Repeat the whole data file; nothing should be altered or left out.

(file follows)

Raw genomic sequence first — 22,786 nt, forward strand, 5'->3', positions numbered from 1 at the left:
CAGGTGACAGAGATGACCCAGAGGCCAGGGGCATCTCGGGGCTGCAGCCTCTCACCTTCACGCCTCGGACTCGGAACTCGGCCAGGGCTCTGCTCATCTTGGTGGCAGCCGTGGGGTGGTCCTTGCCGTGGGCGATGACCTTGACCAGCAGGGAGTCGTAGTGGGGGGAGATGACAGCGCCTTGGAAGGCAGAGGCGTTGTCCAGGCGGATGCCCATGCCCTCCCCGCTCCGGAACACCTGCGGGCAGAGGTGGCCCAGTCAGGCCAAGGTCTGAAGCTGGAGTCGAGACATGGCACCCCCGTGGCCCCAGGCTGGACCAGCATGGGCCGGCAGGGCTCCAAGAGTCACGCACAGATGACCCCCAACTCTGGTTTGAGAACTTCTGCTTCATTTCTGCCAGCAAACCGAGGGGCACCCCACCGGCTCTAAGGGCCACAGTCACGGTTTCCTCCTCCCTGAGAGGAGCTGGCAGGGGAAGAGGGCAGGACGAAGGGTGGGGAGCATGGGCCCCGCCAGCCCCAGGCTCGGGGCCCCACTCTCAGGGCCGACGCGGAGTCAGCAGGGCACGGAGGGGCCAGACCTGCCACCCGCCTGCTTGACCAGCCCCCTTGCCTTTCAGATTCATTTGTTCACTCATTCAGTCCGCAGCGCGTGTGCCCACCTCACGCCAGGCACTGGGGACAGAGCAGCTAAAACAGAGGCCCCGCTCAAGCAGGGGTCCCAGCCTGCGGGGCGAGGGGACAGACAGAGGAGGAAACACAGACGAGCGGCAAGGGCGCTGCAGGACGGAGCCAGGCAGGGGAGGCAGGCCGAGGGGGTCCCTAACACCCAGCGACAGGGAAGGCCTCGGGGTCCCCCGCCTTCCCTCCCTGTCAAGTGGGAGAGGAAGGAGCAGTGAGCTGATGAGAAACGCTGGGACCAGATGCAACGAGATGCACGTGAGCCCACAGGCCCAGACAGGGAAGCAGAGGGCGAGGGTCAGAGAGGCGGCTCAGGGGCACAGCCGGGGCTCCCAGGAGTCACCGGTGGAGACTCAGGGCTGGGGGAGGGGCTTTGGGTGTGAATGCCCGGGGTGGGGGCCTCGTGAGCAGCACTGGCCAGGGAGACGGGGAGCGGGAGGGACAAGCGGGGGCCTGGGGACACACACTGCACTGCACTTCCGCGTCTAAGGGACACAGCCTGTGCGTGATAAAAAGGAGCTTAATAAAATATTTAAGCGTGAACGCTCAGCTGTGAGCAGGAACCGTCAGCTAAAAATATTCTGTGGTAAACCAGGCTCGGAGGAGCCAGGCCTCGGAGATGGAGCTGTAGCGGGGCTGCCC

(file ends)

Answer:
Raw genomic sequence first — 22,786 nt, forward strand, 5'->3', positions numbered from 1 at the left:
CAGGTGACAGAGATGACCCAGAGGCCAGGGGCATCTCGGGGCTGCAGCCTCTCACCTTCACGCCTCGGACTCGGAACTCGGCCAGGGCTCTGCTCATCTTGGTGGCAGCCGTGGGGTGGTCCTTGCCGTGGGCGATGACCTTGACCAGCAGGGAGTCGTAGTGGGGGGAGATGACAGCGCCTTGGAAGGCAGAGGCGTTGTCCAGGCGGATGCCCATGCCCTCCCCGCTCCGGAACACCTGCGGGCAGAGGTGGCCCAGTCAGGCCAAGGTCTGAAGCTGGAGTCGAGACATGGCACCCCCGTGGCCCCAGGCTGGACCAGCATGGGCCGGCAGGGCTCCAAGAGTCACGCACAGATGACCCCCAACTCTGGTTTGAGAACTTCTGCTTCATTTCTGCCAGCAAACCGAGGGGCACCCCACCGGCTCTAAGGGCCACAGTCACGGTTTCCTCCTCCCTGAGAGGAGCTGGCAGGGGAAGAGGGCAGGACGAAGGGTGGGGAGCATGGGCCCCGCCAGCCCCAGGCTCGGGGCCCCACTCTCAGGGCCGACGCGGAGTCAGCAGGGCACGGAGGGGCCAGACCTGCCACCCGCCTGCTTGACCAGCCCCCTTGCCTTTCAGATTCATTTGTTCACTCATTCAGTCCGCAGCGCGTGTGCCCACCTCACGCCAGGCACTGGGGACAGAGCAGCTAAAACAGAGGCCCCGCTCAAGCAGGGGTCCCAGCCTGCGGGGCGAGGGGACAGACAGAGGAGGAAACACAGACGAGCGGCAAGGGCGCTGCAGGACGGAGCCAGGCAGGGGAGGCAGGCCGAGGGGGTCCCTAACACCCAGCGACAGGGAAGGCCTCGGGGTCCCCCGCCTTCCCTCCCTGTCAAGTGGGAGAGGAAGGAGCAGTGAGCTGATGAGAAACGCTGGGACCAGATGCAACGAGATGCACGTGAGCCCACAGGCCCAGACAGGGAAGCAGAGGGCGAGGGTCAGAGAGGCGGCTCAGGGGCACAGCCGGGGCTCCCAGGAGTCACCGGTGGAGACTCAGGGCTGGGGGAGGGGCTTTGGGTGTGAATGCCCGGGGTGGGGGCCTCGTGAGCAGCACTGGCCAGGGAGACGGGGAGCGGGAGGGACAAGCGGGGGCCTGGGGACACACACTGCACTGCACTTCCGCGTCTAAGGGACACAGCCTGTGCGTGATAAAAAGGAGCTTAATAAAATATTTAAGCGTGAACGCTCAGCTGTGAGCAGGAACCGTCAGCTAAAAATATTCTGTGGTAAACCAGGCTCGGAGGAGCCAGGCCTCGGAGATGGAGCTGTAGCGGGGCTGCCC